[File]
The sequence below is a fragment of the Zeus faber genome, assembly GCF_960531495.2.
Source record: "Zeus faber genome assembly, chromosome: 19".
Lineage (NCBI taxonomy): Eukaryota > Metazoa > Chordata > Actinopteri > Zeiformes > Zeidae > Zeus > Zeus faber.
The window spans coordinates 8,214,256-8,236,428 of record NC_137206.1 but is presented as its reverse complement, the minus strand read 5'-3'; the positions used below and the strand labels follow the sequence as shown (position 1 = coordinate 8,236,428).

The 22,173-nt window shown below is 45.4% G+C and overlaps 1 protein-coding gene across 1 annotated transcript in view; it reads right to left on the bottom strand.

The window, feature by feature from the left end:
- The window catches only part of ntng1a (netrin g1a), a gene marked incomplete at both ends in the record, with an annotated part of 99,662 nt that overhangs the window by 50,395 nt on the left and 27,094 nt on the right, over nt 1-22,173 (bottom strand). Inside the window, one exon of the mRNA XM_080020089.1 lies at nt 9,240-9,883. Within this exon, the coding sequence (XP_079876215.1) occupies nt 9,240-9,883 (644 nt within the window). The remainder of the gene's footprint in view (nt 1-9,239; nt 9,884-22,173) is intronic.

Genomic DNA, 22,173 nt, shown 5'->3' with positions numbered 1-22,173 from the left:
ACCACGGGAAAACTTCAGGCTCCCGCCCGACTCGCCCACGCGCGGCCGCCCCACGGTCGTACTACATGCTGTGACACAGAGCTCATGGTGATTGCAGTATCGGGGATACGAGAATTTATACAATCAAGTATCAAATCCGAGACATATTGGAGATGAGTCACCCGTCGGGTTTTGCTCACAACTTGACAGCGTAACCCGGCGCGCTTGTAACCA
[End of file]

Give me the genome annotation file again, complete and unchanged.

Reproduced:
The sequence below is a fragment of the Zeus faber genome, assembly GCF_960531495.2.
Source record: "Zeus faber genome assembly, chromosome: 19".
Lineage (NCBI taxonomy): Eukaryota > Metazoa > Chordata > Actinopteri > Zeiformes > Zeidae > Zeus > Zeus faber.
The window spans coordinates 8,214,256-8,236,428 of record NC_137206.1 but is presented as its reverse complement, the minus strand read 5'-3'; the positions used below and the strand labels follow the sequence as shown (position 1 = coordinate 8,236,428).

The 22,173-nt window shown below is 45.4% G+C and overlaps 1 protein-coding gene across 1 annotated transcript in view; it reads right to left on the bottom strand.

The window, feature by feature from the left end:
- The window catches only part of ntng1a (netrin g1a), a gene marked incomplete at both ends in the record, with an annotated part of 99,662 nt that overhangs the window by 50,395 nt on the left and 27,094 nt on the right, over nt 1-22,173 (bottom strand). Inside the window, one exon of the mRNA XM_080020089.1 lies at nt 9,240-9,883. Within this exon, the coding sequence (XP_079876215.1) occupies nt 9,240-9,883 (644 nt within the window). The remainder of the gene's footprint in view (nt 1-9,239; nt 9,884-22,173) is intronic.

Genomic DNA, 22,173 nt, shown 5'->3' with positions numbered 1-22,173 from the left:
ACCACGGGAAAACTTCAGGCTCCCGCCCGACTCGCCCACGCGCGGCCGCCCCACGGTCGTACTACATGCTGTGACACAGAGCTCATGGTGATTGCAGTATCGGGGATACGAGAATTTATACAATCAAGTATCAAATCCGAGACATATTGGAGATGAGTCACCCGTCGGGTTTTGCTCACAACTTGACAGCGTAACCCGGCGCGCTTGTAACCA